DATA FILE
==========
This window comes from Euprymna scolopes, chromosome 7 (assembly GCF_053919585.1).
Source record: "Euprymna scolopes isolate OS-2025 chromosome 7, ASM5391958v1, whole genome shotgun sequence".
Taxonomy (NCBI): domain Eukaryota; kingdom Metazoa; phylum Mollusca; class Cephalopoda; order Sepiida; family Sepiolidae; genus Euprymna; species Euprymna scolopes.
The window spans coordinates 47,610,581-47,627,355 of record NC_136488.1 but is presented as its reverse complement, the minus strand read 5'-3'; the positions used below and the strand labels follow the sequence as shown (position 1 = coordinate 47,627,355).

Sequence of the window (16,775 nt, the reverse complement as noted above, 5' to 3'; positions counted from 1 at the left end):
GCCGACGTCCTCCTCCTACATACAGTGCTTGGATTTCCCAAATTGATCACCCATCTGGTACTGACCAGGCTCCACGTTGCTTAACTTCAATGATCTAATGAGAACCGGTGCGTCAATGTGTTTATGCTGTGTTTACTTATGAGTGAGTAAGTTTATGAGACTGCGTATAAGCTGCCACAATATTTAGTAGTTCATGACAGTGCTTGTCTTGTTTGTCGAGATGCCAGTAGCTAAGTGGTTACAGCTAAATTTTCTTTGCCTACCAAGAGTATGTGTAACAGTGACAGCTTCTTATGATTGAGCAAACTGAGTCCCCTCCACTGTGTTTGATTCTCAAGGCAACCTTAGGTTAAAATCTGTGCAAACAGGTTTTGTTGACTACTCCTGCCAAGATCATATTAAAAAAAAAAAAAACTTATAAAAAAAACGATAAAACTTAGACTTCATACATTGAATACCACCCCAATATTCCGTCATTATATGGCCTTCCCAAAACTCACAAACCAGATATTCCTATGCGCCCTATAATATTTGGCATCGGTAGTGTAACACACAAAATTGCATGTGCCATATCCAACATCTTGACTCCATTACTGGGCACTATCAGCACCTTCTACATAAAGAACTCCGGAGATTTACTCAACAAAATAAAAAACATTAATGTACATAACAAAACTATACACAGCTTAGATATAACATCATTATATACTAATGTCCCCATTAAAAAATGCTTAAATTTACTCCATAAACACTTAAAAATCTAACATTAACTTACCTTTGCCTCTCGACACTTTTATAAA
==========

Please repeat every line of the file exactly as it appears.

This window comes from Euprymna scolopes, chromosome 7 (assembly GCF_053919585.1).
Source record: "Euprymna scolopes isolate OS-2025 chromosome 7, ASM5391958v1, whole genome shotgun sequence".
Taxonomy (NCBI): domain Eukaryota; kingdom Metazoa; phylum Mollusca; class Cephalopoda; order Sepiida; family Sepiolidae; genus Euprymna; species Euprymna scolopes.
The window spans coordinates 47,610,581-47,627,355 of record NC_136488.1 but is presented as its reverse complement, the minus strand read 5'-3'; the positions used below and the strand labels follow the sequence as shown (position 1 = coordinate 47,627,355).

Sequence of the window (16,775 nt, the reverse complement as noted above, 5' to 3'; positions counted from 1 at the left end):
GCCGACGTCCTCCTCCTACATACAGTGCTTGGATTTCCCAAATTGATCACCCATCTGGTACTGACCAGGCTCCACGTTGCTTAACTTCAATGATCTAATGAGAACCGGTGCGTCAATGTGTTTATGCTGTGTTTACTTATGAGTGAGTAAGTTTATGAGACTGCGTATAAGCTGCCACAATATTTAGTAGTTCATGACAGTGCTTGTCTTGTTTGTCGAGATGCCAGTAGCTAAGTGGTTACAGCTAAATTTTCTTTGCCTACCAAGAGTATGTGTAACAGTGACAGCTTCTTATGATTGAGCAAACTGAGTCCCCTCCACTGTGTTTGATTCTCAAGGCAACCTTAGGTTAAAATCTGTGCAAACAGGTTTTGTTGACTACTCCTGCCAAGATCATATTAAAAAAAAAAAAAACTTATAAAAAAAACGATAAAACTTAGACTTCATACATTGAATACCACCCCAATATTCCGTCATTATATGGCCTTCCCAAAACTCACAAACCAGATATTCCTATGCGCCCTATAATATTTGGCATCGGTAGTGTAACACACAAAATTGCATGTGCCATATCCAACATCTTGACTCCATTACTGGGCACTATCAGCACCTTCTACATAAAGAACTCCGGAGATTTACTCAACAAAATAAAAAACATTAATGTACATAACAAAACTATACACAGCTTAGATATAACATCATTATATACTAATGTCCCCATTAAAAAATGCTTAAATTTACTCCATAAACACTTAAAAATCTAACATTAACTTACCTTTGCCTCTCGACACTTTTATAAA